Environmental Microbiology & GIS

Environmental microbiology is a growing niche area related to environmental biology, but dealing with the biology of lifeforms too small to see with the naked eye. Environmental microbiologists examine microbes as they relate to the environment - their effects on the landscape and how they are affected by it. This will include the spread of viruses and bacteria, and the distribution of algae, fungi and parasitical organisms. Some of these have profound implications to human health and others provide vital services to the environment. Every form of life that shares the ecology with us performs a function for local ecologies.

Environmental microbiology is less concerned with the makeup and form of these lifeforms as it is with the distribution and relationship with the wider environment. Therefore, Geographic Information Systems is a necessary tool for the discipline. Those wishing to become GIS specialists within the field of microbiology in the U.S. have no specific options to study the method at undergraduate level. It is advisable to apply for an environmental microbiology program based on the availability of GIS as an elective or minor subject - where it is offered, it is important to take as an elective or minor it if you expect to work with geographic data. Those who wish to go into GIS specialism need to go on to further study to narrow their area of expertise.

With GIS, environmental microbiologists can work quickly and efficiently with the geographic data elements with which they sometimes work. In this, they are able to assist ecologist, health professionals and others in monitoring trends over a small or large area such as plotting the outbreak of disease (1, p50-9) or mapping distribution of microbial life (2). In this field, it allows specialists to examine local, regional, national or global trends to assist decision makers in plotting conservation strategies or where to allocation resources. Learn more GIS specialists.

How GIS Helps Environmental Microbiology

GIS applications lend an element of space-time to ecology, biology and microbiology and is therefore the ideal tool for monitoring environments, providing the most up to date information. It also permits researchers to examine historic information for trends and account for potential problems arising from natural and artificial forcings on an environment. It is already an important tool for ecologists the world over, and for biodiversity monitoring but its use is not yet widespread. As far as environmental microbiology is concerned, its application can be broadly broken into the following two areas:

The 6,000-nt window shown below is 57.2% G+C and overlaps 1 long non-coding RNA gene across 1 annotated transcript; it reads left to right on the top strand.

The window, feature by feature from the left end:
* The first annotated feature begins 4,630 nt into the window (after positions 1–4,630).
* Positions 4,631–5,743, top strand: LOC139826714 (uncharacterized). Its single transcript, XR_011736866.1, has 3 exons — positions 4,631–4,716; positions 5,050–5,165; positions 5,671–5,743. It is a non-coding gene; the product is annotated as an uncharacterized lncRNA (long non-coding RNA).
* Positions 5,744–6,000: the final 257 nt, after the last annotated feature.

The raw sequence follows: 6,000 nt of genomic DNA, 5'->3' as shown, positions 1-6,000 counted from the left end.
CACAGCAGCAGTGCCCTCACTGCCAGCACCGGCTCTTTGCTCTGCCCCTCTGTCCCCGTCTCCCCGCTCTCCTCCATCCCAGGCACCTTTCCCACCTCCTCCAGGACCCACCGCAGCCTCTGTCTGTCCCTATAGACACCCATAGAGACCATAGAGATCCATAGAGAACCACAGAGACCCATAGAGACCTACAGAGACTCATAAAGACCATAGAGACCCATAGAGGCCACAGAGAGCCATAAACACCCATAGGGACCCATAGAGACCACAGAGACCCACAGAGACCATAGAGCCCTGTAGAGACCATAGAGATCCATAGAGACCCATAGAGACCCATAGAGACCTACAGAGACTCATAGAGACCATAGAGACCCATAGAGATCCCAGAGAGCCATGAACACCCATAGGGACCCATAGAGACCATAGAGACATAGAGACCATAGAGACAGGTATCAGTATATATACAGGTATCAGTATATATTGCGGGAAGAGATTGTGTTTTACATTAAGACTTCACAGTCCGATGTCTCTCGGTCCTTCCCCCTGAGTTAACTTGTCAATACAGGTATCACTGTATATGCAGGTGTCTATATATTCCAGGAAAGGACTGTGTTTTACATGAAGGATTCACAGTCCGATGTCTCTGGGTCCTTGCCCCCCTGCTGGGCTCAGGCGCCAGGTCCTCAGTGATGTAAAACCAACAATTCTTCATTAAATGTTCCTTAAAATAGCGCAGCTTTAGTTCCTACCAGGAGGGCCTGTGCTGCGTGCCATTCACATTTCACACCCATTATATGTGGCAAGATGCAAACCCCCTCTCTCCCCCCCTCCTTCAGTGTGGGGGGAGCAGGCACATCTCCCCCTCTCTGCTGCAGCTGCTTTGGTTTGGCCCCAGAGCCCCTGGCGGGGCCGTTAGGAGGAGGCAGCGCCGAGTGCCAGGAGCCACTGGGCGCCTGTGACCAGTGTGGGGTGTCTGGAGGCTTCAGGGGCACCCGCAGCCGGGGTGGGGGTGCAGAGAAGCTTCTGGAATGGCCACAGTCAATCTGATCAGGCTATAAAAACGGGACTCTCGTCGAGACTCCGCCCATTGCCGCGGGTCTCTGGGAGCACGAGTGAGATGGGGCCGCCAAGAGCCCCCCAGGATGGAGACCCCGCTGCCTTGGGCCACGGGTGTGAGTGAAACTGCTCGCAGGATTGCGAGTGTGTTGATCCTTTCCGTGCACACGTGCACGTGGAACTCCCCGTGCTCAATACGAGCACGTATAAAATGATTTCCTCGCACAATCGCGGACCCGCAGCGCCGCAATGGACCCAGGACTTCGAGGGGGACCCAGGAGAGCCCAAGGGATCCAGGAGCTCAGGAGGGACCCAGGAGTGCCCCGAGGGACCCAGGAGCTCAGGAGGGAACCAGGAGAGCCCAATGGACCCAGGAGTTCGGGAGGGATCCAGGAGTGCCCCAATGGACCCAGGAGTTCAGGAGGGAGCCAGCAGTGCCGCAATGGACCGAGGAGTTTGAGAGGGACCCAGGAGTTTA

• The first is micro biodiversity. It is one of the most important aspects of ecology to preserve and monitor the makeup of biological life within a given area. Yet we take for granted the importance of lifeforms that we cannot see with the naked eye. Viruses and bacteria, pollen, algae and spores are an important part of every ecosystem on the planet - often performing vital functions in the balance of nature. If we upset the delicate ecology of microbial life, then that could potentially have massive knock-on effects for other flora and fauna, and possibly even for us (3).
  • The second is health and this includes human and ecological health. Specialists map the spread of disease in plants and in humans, and their potential to put a strain on medical resources, local economies or potential to become epidemic in the case of transmittable disease. We can also examine the environmental conditions that encourage microbes to spread or die off, and understand how the effects of climate change may affect them and by extension affect the ecology. Mapping the spread of disease when conditions are right for deadly fungi and parasites to give us insight into conserving algae and fighting viruses (4).

There are also ecological uses for environmental history. In understanding the ecology of the past, it is vital to examine the existing records of tiny forms of life such as fossilised pollen or bacteria. Monitoring natural changes or anthropological (historic human impact on the environment) (5, p22) over time can help us to not only reconstruct the environment of the past but also to plot models and make predictions of what might happen in future. Some of these microbes are very sensitive to even minor fluctuations in climate and as such they can help us understand the effects of changing conditions on our modern environment.

Case Study: Campylobacter and Farming

Campylobacter jejuni and Campylobacter coli are bacteria that cause food poisoning in humans; in fact, they are the most common causes of food poisoning in the UK (6) and is very common in the USA. Commonly found in areas where there is a large concentration of farming - particularly in areas heavy in poultry and dairy farming and where there are areas of untreated surface water - it leads to diarrhoea, gastroenteritis and other gut problems in humans. It is a microbe that can also cause debilitating illness in humans and though not deadly, there is an economic impact on areas when people are off work for extended periods of time. Where prevalent, it can put a large strain on health resources. It is known that the bacteria does not survive environmentally and cannot be transmitted directly from animal to person or vice versa and GIS was used in a recent study to ascertain some potential sources - standing water was already suspected.

In one major study, GIS was successfully applied in monitoring a known problem area in northern England (7). A range of data was applied in the study and the maps produced ascertained sources of the bug that was causing the illness in local human population. Samples were taken from areas of standing water and GIS used to plan the most relevant areas in relation to outbreaks, sampling water from areas of the most concentrated cases. Instances of the bacteria were high in the water samples - around 40% or so - and it was hypothesised that Campylobacter was being spread through faecal matter and urine, not draining away properly, and therefore working its way into the human food chain.